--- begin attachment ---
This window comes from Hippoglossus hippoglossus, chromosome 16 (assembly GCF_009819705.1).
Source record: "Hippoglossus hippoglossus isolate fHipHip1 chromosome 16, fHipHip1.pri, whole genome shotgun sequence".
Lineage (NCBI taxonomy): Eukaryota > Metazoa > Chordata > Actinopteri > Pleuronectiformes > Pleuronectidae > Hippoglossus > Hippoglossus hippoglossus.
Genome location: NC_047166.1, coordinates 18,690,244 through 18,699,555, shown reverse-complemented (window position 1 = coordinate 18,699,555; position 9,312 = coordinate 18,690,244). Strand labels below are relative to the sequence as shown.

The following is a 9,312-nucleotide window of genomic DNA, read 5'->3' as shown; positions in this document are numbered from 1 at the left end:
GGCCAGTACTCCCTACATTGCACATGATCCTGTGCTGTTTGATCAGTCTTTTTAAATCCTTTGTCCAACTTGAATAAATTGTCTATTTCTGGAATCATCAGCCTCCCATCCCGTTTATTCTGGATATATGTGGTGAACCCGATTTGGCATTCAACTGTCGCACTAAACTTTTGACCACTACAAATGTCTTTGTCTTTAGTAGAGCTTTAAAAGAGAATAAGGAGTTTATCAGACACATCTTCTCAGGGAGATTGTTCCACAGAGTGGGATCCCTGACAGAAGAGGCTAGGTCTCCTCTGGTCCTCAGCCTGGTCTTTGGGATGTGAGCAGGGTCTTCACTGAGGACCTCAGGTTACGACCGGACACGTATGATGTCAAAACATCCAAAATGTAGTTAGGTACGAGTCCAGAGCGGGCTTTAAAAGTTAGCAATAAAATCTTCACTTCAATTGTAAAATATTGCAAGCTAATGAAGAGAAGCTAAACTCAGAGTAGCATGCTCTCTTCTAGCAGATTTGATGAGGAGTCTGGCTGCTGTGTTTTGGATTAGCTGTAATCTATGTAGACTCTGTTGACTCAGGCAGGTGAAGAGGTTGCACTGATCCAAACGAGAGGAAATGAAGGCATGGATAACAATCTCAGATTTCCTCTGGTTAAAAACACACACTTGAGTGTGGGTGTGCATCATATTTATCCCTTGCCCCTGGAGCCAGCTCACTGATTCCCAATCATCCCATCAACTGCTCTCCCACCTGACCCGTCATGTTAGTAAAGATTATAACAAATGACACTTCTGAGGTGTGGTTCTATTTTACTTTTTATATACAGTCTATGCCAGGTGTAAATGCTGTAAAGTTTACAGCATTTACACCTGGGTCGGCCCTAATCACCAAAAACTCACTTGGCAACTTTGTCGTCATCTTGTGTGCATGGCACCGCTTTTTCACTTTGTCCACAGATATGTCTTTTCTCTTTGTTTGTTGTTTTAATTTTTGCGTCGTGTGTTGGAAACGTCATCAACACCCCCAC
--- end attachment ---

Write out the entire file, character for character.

This window comes from Hippoglossus hippoglossus, chromosome 16 (assembly GCF_009819705.1).
Source record: "Hippoglossus hippoglossus isolate fHipHip1 chromosome 16, fHipHip1.pri, whole genome shotgun sequence".
Lineage (NCBI taxonomy): Eukaryota > Metazoa > Chordata > Actinopteri > Pleuronectiformes > Pleuronectidae > Hippoglossus > Hippoglossus hippoglossus.
Genome location: NC_047166.1, coordinates 18,690,244 through 18,699,555, shown reverse-complemented (window position 1 = coordinate 18,699,555; position 9,312 = coordinate 18,690,244). Strand labels below are relative to the sequence as shown.

The following is a 9,312-nucleotide window of genomic DNA, read 5'->3' as shown; positions in this document are numbered from 1 at the left end:
GGCCAGTACTCCCTACATTGCACATGATCCTGTGCTGTTTGATCAGTCTTTTTAAATCCTTTGTCCAACTTGAATAAATTGTCTATTTCTGGAATCATCAGCCTCCCATCCCGTTTATTCTGGATATATGTGGTGAACCCGATTTGGCATTCAACTGTCGCACTAAACTTTTGACCACTACAAATGTCTTTGTCTTTAGTAGAGCTTTAAAAGAGAATAAGGAGTTTATCAGACACATCTTCTCAGGGAGATTGTTCCACAGAGTGGGATCCCTGACAGAAGAGGCTAGGTCTCCTCTGGTCCTCAGCCTGGTCTTTGGGATGTGAGCAGGGTCTTCACTGAGGACCTCAGGTTACGACCGGACACGTATGATGTCAAAACATCCAAAATGTAGTTAGGTACGAGTCCAGAGCGGGCTTTAAAAGTTAGCAATAAAATCTTCACTTCAATTGTAAAATATTGCAAGCTAATGAAGAGAAGCTAAACTCAGAGTAGCATGCTCTCTTCTAGCAGATTTGATGAGGAGTCTGGCTGCTGTGTTTTGGATTAGCTGTAATCTATGTAGACTCTGTTGACTCAGGCAGGTGAAGAGGTTGCACTGATCCAAACGAGAGGAAATGAAGGCATGGATAACAATCTCAGATTTCCTCTGGTTAAAAACACACACTTGAGTGTGGGTGTGCATCATATTTATCCCTTGCCCCTGGAGCCAGCTCACTGATTCCCAATCATCCCATCAACTGCTCTCCCACCTGACCCGTCATGTTAGTAAAGATTATAACAAATGACACTTCTGAGGTGTGGTTCTATTTTACTTTTTATATACAGTCTATGCCAGGTGTAAATGCTGTAAAGTTTACAGCATTTACACCTGGGTCGGCCCTAATCACCAAAAACTCACTTGGCAACTTTGTCGTCATCTTGTGTGCATGGCACCGCTTTTTCACTTTGTCCACAGATATGTCTTTTCTCTTTGTTTGTTGTTTTAATTTTTGCGTCGTGTGTTGGAAACGTCATCAACACCCCCAC